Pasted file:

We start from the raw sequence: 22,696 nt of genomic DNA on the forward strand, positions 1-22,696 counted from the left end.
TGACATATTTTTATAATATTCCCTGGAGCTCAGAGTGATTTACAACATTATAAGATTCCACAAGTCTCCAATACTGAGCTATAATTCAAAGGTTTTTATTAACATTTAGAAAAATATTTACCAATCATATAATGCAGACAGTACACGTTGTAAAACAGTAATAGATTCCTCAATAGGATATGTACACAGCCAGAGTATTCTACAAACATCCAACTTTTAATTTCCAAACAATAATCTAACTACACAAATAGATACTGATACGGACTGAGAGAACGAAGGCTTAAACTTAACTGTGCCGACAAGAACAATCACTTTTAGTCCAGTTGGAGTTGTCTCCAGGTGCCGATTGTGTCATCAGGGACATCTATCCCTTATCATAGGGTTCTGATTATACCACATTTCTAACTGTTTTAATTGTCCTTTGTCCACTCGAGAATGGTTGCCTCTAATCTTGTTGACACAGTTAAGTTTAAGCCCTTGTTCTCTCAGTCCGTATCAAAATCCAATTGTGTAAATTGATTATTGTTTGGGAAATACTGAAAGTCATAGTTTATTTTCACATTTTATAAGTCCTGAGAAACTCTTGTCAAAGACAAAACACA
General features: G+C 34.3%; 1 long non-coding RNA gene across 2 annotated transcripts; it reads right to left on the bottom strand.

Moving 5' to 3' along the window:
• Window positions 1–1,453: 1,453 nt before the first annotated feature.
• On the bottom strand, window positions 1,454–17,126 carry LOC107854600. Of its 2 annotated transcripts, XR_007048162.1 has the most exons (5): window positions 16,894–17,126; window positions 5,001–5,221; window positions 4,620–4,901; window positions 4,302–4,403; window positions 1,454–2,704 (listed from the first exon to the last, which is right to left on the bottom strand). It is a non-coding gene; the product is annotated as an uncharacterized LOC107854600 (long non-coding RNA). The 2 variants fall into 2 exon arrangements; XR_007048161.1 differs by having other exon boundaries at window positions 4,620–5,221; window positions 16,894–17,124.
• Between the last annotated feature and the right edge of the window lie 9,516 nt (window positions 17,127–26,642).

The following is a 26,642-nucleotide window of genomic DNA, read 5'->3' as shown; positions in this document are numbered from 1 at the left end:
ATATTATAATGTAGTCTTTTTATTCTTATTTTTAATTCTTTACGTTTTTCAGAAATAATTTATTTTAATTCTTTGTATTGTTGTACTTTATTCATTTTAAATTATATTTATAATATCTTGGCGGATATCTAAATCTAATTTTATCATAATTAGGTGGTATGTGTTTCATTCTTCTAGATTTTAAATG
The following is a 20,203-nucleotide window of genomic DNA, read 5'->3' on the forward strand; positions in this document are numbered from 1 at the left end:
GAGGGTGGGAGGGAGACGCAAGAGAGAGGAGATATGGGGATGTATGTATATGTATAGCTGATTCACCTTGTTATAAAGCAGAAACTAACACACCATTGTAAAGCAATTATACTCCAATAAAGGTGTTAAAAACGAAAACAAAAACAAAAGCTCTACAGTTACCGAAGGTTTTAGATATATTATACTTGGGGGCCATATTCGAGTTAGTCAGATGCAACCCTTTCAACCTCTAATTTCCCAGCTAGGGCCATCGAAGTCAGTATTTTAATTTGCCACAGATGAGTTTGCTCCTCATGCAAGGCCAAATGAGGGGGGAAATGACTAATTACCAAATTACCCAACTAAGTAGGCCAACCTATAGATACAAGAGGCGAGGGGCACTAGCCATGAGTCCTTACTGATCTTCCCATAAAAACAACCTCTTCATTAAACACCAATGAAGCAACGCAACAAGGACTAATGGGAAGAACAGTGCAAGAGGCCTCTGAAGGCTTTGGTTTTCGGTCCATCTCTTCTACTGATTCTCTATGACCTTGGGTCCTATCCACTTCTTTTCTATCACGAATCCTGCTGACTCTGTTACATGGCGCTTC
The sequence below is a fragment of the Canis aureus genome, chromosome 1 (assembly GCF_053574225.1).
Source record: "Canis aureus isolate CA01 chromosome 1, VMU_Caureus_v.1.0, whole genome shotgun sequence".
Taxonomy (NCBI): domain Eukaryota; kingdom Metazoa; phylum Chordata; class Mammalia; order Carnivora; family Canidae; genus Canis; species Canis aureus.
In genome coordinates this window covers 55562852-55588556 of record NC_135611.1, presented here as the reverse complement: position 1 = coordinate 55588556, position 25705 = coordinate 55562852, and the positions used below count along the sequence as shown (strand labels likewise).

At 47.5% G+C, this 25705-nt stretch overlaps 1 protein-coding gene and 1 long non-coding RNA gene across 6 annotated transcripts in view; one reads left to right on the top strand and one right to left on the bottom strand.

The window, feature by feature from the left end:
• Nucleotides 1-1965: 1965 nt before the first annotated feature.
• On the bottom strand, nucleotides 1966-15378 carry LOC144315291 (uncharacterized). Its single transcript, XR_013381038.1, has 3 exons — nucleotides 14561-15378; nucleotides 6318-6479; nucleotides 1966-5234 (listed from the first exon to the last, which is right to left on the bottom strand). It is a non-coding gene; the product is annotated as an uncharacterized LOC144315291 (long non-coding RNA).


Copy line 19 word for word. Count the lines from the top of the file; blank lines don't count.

• On the bottom strand, nucleotides 1966-15378 carry LOC144315291 (uncharacterized). Its single transcript, XR_013381038.1, has 3 exons — nucleotides 14561-15378; nucleotides 6318-6479; nucleotides 1966-5234 (listed from the first exon to the last, which is right to left on the bottom strand). It is a non-coding gene; the product is annotated as an uncharacterized LOC144315291 (long non-coding RNA).